Special from the Adams Rescue Mission

By Lex McMillan

For more than 40 years, the Adams Rescue Mission has operated a store that is stocked by donations from community members.  It has clothing, household items, furniture, books, toys, and holiday items.  Now known as the ARM Boutique, its mission is “to carry the character of the Heavenly Father to those who seek him, as we provide compassion and take care of the needs of the community.”

Although store sales provide a vital source of operating revenue for the ARM, those in need often receive clothing and home furnishings without charge.  Last year more than 600 individuals and families qualified for this service.  Known as the “voucher program,” those who qualify must meet income and need criteria through an interview with ARM staff.

Jill Herbert usually interviews those who seek this assistance.  She says that their stories reflect the many different faces of poverty in our community and the challenge of finding affordable housing for those with low incomes.  A recent example was a young, single mother with three small children.  They had no beds and very little furniture in their tiny apartment.  Seeing their big smiles over something that so many take for granted brings her joy.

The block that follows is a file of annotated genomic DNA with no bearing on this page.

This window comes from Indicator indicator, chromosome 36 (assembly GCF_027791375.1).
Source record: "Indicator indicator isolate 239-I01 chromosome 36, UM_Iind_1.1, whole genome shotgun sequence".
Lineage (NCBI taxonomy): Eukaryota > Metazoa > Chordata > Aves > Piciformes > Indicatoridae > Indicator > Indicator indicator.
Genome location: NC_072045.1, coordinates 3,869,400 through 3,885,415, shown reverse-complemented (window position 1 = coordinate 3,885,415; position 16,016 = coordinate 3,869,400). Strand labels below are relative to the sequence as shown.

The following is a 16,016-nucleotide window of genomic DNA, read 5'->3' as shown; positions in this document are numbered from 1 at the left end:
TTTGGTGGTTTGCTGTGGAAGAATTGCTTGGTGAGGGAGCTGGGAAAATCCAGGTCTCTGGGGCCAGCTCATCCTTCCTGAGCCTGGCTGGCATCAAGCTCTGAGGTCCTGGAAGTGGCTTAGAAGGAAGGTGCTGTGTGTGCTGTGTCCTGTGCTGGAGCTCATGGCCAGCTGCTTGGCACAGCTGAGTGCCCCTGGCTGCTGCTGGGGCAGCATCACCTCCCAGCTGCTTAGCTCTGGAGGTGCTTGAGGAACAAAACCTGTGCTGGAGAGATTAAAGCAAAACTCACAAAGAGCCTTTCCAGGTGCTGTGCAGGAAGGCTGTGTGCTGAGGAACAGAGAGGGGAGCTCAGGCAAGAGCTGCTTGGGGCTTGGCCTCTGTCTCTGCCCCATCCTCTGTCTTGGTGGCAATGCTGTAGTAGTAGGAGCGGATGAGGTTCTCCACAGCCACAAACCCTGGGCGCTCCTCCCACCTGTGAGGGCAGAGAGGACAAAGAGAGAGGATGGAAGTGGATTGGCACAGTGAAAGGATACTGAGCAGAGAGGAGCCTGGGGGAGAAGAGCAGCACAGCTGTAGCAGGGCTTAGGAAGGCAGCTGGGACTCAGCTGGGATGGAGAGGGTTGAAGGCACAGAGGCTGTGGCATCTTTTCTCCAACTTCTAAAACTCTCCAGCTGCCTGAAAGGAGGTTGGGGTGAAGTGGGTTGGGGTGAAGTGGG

Another recent example was grandparents who agreed to take custody of their grandchildren who had been removed from their parents’ home by Children and Youth Services.  Although the grandparents love their grandchildren, they have limited income and had no beds for their grandchildren.  “They were overwhelmed,” Jill said.  ARM was able to provide beds and other basic household furnishings for the children.

House fires have brought others to ARM’s voucher program.  After a devastating fire, some have needed everything to start over: furniture, beds, plates, silverware, chairs, tables, dressers, and clothing.  ARM met their needs.

When ARM or Agape House clients are ready to move on, they often need help with home furnishings.  They also frequently qualify for the program.

ARM Executive Director Bruce Dietrick recalls the story of a single mother with several children who had been living with relatives but suddenly were told to leave.  They found a place to live but had no furniture.  “We filled the house and delivered it,” Bruce said with pride.

Delivery of the furnishings is a regular part of the voucher service.  Most who qualify don’t have the means of transporting the larger items, so the same men who pick up contributions deliver them to the qualified beneficiaries.

Dietrick said the clothing and furnishings are used but in good condition.  “This is not junk,” he observed. “It’s given in the name of Jesus,” he says.  “I won’t give it away if I wouldn’t use it.”

The ARM Boutique is open Monday-Saturday, 9-5.

The Adams Rescue Mission exists to proclaim the passion of Jesus toward the hungry, homeless, abused, and addicted; to accelerate recovery and restoration to the least, last, lonely, and lost.  Lex McMillan is an ARM board member.

To support the Mission: http://www.adamsrescuemission.org/donate-now.